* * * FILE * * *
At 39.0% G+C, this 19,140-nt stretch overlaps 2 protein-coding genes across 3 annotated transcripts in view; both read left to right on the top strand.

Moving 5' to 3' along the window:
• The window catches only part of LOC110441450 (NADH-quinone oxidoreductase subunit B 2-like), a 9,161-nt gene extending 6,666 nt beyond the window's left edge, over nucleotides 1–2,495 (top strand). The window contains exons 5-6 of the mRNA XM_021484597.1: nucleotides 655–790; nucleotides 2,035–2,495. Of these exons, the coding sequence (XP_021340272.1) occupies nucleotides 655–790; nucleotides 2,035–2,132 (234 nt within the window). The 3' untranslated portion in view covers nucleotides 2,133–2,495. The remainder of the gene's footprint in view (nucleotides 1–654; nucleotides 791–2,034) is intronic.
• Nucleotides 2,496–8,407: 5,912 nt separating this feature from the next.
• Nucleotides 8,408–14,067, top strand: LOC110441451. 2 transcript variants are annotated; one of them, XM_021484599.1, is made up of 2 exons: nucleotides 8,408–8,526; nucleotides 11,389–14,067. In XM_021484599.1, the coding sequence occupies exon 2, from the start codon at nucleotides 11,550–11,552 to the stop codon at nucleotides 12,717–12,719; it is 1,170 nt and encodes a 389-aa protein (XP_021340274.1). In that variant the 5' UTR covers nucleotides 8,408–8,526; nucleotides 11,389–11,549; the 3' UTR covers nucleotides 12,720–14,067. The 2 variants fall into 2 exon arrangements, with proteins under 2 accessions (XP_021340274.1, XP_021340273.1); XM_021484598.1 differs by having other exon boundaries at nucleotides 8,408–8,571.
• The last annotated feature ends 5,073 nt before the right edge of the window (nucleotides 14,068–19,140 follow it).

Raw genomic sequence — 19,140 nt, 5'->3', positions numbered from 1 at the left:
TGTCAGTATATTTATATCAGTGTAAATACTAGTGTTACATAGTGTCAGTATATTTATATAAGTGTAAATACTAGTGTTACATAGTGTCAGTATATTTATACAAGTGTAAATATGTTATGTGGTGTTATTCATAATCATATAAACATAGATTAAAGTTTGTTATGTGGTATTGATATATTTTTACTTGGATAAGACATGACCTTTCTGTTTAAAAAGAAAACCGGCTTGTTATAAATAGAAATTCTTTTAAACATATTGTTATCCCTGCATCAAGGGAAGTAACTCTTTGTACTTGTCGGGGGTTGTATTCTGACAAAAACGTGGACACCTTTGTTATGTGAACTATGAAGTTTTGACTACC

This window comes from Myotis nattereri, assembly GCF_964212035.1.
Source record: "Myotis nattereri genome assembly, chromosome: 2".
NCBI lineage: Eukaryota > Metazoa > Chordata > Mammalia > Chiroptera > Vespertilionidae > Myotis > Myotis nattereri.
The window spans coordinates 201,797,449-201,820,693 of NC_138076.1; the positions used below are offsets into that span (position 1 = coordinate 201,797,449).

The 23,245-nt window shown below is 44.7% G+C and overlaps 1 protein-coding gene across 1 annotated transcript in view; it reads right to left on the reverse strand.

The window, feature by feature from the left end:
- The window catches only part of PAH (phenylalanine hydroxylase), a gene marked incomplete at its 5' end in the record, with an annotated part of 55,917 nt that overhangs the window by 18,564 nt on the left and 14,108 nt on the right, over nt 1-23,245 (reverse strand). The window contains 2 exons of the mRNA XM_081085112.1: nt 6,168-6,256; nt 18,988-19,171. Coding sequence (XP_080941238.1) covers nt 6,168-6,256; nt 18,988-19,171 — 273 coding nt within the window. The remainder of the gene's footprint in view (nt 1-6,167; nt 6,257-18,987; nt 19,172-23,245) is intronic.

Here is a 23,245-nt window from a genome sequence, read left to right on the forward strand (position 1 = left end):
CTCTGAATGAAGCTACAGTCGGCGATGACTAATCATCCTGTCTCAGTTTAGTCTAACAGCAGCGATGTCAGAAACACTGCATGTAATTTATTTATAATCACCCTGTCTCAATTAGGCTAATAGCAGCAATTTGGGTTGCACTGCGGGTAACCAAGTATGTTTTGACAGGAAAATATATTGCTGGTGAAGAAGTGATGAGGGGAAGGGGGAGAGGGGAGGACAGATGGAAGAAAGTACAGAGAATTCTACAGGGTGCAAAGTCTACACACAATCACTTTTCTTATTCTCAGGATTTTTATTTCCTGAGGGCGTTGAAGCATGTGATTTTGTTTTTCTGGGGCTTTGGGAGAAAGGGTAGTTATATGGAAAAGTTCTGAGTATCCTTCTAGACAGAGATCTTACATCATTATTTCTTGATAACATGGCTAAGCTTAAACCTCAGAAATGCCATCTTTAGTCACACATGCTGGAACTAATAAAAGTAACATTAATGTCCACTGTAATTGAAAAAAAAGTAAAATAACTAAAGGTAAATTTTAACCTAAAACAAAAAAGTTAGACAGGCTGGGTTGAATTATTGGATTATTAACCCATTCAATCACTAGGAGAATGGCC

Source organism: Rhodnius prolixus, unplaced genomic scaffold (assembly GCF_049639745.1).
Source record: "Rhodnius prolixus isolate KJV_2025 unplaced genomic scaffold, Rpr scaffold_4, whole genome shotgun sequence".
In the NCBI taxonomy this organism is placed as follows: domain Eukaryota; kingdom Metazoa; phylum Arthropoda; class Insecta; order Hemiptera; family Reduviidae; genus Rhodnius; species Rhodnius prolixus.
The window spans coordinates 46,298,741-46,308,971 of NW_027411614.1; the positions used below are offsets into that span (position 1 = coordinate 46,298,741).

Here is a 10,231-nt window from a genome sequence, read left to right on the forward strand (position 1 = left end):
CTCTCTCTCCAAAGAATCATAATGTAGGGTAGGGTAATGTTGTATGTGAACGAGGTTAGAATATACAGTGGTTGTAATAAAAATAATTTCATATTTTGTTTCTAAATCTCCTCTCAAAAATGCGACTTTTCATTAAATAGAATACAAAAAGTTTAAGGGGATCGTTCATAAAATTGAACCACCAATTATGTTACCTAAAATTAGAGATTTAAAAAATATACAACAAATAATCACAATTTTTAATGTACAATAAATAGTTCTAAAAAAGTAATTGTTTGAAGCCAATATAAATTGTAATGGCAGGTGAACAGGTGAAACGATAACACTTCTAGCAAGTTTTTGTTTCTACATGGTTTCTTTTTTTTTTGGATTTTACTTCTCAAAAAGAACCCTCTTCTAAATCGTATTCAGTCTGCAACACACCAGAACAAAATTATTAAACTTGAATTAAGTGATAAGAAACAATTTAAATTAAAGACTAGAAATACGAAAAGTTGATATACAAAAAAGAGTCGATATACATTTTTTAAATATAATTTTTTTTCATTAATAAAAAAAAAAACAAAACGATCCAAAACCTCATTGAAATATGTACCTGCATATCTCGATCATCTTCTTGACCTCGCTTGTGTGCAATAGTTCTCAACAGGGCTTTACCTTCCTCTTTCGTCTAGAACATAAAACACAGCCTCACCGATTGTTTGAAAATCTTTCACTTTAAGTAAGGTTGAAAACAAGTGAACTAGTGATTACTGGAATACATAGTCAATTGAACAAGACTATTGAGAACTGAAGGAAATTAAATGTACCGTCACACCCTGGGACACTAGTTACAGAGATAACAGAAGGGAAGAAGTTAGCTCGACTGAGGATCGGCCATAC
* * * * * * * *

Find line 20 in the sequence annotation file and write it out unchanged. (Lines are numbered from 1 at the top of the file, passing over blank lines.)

In the NCBI taxonomy this organism is placed as follows: domain Eukaryota; kingdom Metazoa; phylum Arthropoda; class Insecta; order Hemiptera; family Reduviidae; genus Rhodnius; species Rhodnius prolixus.